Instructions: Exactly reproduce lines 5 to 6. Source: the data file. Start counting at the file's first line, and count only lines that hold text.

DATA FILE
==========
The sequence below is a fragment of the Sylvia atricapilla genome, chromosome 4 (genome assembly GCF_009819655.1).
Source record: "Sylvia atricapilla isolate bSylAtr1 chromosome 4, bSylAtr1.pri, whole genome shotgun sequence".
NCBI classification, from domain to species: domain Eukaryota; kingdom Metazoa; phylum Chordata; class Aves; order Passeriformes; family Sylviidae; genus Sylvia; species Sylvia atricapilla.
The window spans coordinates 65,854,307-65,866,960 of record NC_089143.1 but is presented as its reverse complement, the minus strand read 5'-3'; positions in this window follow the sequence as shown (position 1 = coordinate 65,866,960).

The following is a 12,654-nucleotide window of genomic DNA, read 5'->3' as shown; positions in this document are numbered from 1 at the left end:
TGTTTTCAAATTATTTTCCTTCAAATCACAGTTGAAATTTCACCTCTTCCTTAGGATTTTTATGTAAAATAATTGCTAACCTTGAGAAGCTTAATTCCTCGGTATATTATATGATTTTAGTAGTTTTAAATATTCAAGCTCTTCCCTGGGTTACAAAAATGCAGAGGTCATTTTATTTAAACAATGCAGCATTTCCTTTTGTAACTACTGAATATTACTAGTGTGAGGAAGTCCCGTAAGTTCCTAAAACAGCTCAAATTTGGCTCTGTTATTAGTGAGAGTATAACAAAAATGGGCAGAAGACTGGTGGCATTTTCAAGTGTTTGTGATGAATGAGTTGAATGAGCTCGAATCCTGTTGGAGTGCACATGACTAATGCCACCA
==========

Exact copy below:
The following is a 12,654-nucleotide window of genomic DNA, read 5'->3' as shown; positions in this document are numbered from 1 at the left end:
TGTTTTCAAATTATTTTCCTTCAAATCACAGTTGAAATTTCACCTCTTCCTTAGGATTTTTATGTAAAATAATTGCTAACCTTGAGAAGCTTAATTCCTCGGTATATTATATGATTTTAGTAGTTTTAAATATTCAAGCTCTTCCCTGGGTTACAAAAATGCAGAGGTCATTTTATTTAAACAATGCAGCATTTCCTTTTGTAACTACTGAATATTACTAGTGTGAGGAAGTCCCGTAAGTTCCTAAAACAGCTCAAATTTGGCTCTGTTATTAGTGAGAGTATAACAAAAATGGGCAGAAGACTGGTGGCATTTTCAAGTGTTTGTGATGAATGAGTTGAATGAGCTCGAATCCTGTTGGAGTGCACATGACTAATGCCACCA